Acis and Galatea of 1718 has been described as a serenata, masque, pastoral, pastoral opera or (in a letter that Handel wrote while he was composing it) ‘little opera’. It is not, however, the first work that Handel composed based on the story from Ovid’s Metamorphosis, having created a version in Italian, Aci, Galatea e Polifemo, ten years earlier.
The serenata was commissioned by Duchess Aurora Sanseverino of Laurenzana for the wedding of her niece, Princess Beatrice di Montemiletto, to the Duca d’Alvito on 19 July 1708, where it was performed alongside works by Porpora, Perti and Mancini. The Duchess, who loved classicism, probably chose the subject herself, while her secretary Nicola Giuvo wrote the libretto, which does not remain as faithful to Ovid as Acis and Galatea. The story might seem an unlikely choice for a wedding, although it does speak of love enduring on a higher level. Nevertheless, despite the groom not surviving long into the marriage, the work proved immensely popular, being revived in 1711 for the wedding of Count Pasquale d’Alife and Marie-Magdalene de Croy, and then for a four-year old’s name day.
However, although in 1732 Handel presented a mish-mash of this version and his Canons Acis and Galatea in response to a pirate performance of the latter by Thomas Arne, he never presented the original version in England. In addition, although he plundered material from Aci, Galatea e Polifemo for Rinaldo, Poro, Sosarme, Deborah and Atalanta, he did not use a single note of it for Acis and Galatea, with the result that, excepting the odd snippet that we might recognise from a subsequent opera or oratorio, the work feels entirely fresh and new.
Katie Hawks suggests that ‘Aci is more in line with the pastoral dramas which formed the backbone of the Arcadian Academy, cantatas which delighted in literary and musical conceits, rather than strong plots’, and this point reveals itself, in particular, in the way in which Polifemo is portrayed. While in Acis he feels oafish and thuggish, though his lovelorn manner can still arouse sympathy, here he comes across as more upstanding and thus less conducive to the theatricality of storytelling. Nevertheless, he still reveals a vast range of emotions, so that we feel for him in ‘Non sempre, no, crudele’ when he sings ‘my faithful heart you take for sport’. Conversely, in ‘Precipitoso’ his proclamation ‘I am accustomed when deprived of hope to become yet more wrathful’ is as chilling as anything he declares in the later work.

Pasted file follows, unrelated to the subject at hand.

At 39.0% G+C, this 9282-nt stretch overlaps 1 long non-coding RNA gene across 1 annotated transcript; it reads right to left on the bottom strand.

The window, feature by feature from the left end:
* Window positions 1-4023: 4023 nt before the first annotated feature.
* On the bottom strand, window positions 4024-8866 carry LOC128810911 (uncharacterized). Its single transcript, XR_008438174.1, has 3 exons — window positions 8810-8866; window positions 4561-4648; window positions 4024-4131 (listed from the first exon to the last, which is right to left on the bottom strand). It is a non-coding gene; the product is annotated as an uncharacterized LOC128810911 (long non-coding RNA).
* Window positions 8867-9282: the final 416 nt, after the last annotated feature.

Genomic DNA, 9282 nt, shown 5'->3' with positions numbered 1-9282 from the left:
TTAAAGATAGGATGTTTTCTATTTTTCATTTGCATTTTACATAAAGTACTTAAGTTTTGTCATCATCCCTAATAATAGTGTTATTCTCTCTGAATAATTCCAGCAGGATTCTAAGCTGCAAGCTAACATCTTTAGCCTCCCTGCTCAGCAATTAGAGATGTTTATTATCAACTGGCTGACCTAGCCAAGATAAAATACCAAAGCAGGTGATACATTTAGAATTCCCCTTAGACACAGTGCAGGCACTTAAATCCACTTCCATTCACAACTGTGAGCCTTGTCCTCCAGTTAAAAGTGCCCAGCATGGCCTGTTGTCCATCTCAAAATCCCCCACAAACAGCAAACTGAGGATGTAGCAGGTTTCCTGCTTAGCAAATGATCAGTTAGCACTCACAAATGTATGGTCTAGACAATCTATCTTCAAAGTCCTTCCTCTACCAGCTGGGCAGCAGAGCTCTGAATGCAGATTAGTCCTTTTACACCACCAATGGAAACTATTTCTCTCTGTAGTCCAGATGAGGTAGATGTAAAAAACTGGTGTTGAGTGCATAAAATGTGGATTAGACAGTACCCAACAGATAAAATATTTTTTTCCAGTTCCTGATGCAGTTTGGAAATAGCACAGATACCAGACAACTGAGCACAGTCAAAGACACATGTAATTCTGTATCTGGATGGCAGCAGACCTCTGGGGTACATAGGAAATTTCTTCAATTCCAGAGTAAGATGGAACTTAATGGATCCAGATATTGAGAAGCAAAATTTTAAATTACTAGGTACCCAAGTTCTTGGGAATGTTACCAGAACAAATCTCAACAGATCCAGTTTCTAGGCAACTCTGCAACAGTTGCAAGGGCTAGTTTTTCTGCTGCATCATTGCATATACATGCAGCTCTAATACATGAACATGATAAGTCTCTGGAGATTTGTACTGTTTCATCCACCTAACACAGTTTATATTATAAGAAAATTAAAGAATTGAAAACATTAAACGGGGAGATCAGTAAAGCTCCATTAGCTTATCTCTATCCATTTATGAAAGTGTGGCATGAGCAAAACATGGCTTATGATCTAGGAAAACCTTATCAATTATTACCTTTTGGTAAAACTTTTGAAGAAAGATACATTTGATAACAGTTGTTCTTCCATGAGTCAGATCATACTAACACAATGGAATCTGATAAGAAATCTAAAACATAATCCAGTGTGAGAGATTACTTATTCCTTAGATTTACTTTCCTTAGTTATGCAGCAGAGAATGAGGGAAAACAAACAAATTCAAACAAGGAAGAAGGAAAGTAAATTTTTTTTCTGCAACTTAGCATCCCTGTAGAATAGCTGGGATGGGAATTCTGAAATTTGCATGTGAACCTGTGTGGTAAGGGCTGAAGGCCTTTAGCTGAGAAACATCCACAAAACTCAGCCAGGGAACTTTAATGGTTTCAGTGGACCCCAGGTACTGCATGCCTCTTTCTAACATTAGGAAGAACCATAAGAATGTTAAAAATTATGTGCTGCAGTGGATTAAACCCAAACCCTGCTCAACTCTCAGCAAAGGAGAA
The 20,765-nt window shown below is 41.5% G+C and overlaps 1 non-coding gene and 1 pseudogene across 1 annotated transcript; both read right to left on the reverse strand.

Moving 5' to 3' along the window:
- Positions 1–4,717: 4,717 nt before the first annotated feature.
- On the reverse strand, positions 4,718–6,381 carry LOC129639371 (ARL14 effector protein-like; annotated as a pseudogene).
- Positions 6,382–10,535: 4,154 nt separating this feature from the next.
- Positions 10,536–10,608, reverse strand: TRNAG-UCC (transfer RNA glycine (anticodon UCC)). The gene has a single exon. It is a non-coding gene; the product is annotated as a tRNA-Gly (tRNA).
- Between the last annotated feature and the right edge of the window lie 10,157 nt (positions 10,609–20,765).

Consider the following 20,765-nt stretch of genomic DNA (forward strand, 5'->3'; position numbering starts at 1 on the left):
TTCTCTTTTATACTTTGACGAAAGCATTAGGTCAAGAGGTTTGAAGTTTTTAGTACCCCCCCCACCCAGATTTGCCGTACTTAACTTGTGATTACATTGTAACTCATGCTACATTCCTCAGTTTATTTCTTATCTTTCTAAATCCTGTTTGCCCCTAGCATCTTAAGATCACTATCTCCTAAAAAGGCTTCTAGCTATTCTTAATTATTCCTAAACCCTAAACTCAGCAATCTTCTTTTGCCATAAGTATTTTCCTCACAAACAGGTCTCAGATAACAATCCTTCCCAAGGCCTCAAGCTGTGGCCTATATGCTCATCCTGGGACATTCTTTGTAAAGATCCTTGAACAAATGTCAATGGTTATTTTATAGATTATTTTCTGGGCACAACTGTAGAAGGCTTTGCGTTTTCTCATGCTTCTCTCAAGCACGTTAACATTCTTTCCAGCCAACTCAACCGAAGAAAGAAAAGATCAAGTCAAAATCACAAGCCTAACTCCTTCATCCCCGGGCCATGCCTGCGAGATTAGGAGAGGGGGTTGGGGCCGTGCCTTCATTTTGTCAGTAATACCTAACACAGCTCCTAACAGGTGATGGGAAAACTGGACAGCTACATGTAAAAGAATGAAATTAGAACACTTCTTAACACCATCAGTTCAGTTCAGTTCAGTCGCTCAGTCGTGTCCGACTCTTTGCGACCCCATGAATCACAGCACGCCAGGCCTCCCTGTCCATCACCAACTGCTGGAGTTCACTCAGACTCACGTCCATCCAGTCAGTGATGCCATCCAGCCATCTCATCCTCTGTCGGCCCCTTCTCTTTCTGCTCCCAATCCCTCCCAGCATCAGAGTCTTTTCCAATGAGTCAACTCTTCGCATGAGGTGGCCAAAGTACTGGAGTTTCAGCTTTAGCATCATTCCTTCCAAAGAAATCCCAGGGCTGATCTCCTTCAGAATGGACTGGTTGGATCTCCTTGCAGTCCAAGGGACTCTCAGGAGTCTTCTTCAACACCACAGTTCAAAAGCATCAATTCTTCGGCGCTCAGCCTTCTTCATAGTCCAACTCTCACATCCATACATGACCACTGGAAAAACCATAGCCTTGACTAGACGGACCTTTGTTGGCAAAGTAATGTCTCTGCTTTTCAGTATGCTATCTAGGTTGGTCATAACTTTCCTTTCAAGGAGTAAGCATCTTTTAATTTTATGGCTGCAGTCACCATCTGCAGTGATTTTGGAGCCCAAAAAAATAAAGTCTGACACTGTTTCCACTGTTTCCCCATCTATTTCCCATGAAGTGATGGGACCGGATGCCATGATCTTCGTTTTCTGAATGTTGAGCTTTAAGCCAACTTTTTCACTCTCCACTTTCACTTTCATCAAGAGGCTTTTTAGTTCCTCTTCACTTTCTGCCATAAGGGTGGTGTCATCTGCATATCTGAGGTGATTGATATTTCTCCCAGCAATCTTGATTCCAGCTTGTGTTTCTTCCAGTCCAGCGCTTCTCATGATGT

It was useful that this performance by the London Handel Orchestra, directed by Adrian Butterfield who also played the violin across the evening, provided the best chance for comparison between the characters as bass-baritone Edward Grint also played Polyphemus last year when the LHO presented Acis and Galatea. Then he was in costume, whilst now he was in concert dress, but that in itself says something about the differing nature of the works. With his extremely strong and versatile baritone, he impressed in particular in ‘Far l’ombre e gl’orrori’, a good proportion of which sits extremely low. Much has been written about the exaggerated musical range of Polyphemus in Acis, but this aria (which was later to be used in Sosarme) goes from A flat above middle C to D nearly two octaves below it.
The poetry is Petrarchan, and within it there are many references to the Duchess through the use of the words ‘aurora’ and ‘alloro’, standing for ‘lauro’ as in Laurenzana, and ‘aquila’, signifying the eagle in her coat of arms. In fact, in the case of Aci’s aria ‘Dell’aquila ‘artigli’, in which she sings ‘If of an eagle’s clutches a snake is not afraid’, one could not help but feel that the desire to have mention of an eagle trumped all other considerations. Overall, the music is extremely beautiful and balanced as fast and slow, and fully scored and continuo-only, arias frequently alternate, while some highly skilful duets and trios appear. There are also some surprises as Polifemo enters to a large fanfare, with in this instance a door to the Wigmore stage opening to reveal the trumpeters. Originally both Aci and Galatea would have been sung by castrati, and here Anna Dennis gave a superb performance as the former, as her sweet soprano tempered real edge with an ability to bring exceptional lightness to certain lines, while mezzo-soprano Anna Huntley as the latter shaped her sound to perfection.
This performance was a part of the 2019 London Handel Festival, which continues until 29 April. For full details of all events visit the designated website.